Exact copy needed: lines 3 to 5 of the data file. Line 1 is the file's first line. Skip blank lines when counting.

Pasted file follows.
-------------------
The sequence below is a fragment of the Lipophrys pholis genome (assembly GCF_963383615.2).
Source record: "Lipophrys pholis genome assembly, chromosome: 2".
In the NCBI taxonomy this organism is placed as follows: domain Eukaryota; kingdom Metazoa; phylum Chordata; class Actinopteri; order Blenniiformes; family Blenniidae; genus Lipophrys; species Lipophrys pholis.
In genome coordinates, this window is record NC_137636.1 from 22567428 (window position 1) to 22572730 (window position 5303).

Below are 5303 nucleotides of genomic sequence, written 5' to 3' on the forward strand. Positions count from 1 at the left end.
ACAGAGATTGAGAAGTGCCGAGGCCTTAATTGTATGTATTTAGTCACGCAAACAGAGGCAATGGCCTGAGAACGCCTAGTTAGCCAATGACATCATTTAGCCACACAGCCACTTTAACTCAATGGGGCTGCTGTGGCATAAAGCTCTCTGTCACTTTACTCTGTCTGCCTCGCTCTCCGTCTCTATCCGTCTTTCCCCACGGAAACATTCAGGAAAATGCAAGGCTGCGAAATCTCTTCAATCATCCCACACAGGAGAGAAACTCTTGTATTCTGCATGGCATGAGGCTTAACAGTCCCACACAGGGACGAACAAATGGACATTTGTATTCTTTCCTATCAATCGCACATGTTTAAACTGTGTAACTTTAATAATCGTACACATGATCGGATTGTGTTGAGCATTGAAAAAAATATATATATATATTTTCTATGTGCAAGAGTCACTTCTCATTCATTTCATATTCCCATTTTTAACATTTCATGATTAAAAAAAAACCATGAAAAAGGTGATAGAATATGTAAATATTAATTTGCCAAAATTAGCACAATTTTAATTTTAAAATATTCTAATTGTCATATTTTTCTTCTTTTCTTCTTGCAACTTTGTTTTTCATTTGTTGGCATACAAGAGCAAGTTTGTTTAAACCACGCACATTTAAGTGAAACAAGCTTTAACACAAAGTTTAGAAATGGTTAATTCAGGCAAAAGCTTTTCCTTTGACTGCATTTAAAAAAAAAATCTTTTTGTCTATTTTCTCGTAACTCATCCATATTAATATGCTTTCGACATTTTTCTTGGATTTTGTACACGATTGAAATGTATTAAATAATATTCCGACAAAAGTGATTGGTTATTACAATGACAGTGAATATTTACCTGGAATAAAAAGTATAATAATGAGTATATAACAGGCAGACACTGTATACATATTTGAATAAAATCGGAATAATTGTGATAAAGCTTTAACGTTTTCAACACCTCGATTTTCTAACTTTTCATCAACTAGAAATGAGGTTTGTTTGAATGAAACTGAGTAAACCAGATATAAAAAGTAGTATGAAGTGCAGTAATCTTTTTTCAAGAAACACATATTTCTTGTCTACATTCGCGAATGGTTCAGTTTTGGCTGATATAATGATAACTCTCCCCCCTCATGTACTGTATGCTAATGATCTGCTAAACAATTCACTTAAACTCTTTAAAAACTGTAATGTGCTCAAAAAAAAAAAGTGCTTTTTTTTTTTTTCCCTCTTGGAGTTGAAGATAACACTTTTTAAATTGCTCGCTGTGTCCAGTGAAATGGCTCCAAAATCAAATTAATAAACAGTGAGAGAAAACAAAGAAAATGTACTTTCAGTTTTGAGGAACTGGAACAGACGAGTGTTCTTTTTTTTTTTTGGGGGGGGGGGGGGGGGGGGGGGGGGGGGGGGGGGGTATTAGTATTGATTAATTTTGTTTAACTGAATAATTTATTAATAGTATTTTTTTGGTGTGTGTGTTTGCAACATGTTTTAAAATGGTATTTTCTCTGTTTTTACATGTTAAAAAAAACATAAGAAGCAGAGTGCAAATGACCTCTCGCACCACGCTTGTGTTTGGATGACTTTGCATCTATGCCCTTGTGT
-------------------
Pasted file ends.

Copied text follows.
In the NCBI taxonomy this organism is placed as follows: domain Eukaryota; kingdom Metazoa; phylum Chordata; class Actinopteri; order Blenniiformes; family Blenniidae; genus Lipophrys; species Lipophrys pholis.
In genome coordinates, this window is record NC_137636.1 from 22567428 (window position 1) to 22572730 (window position 5303).

Below are 5303 nucleotides of genomic sequence, written 5' to 3' on the forward strand. Positions count from 1 at the left end.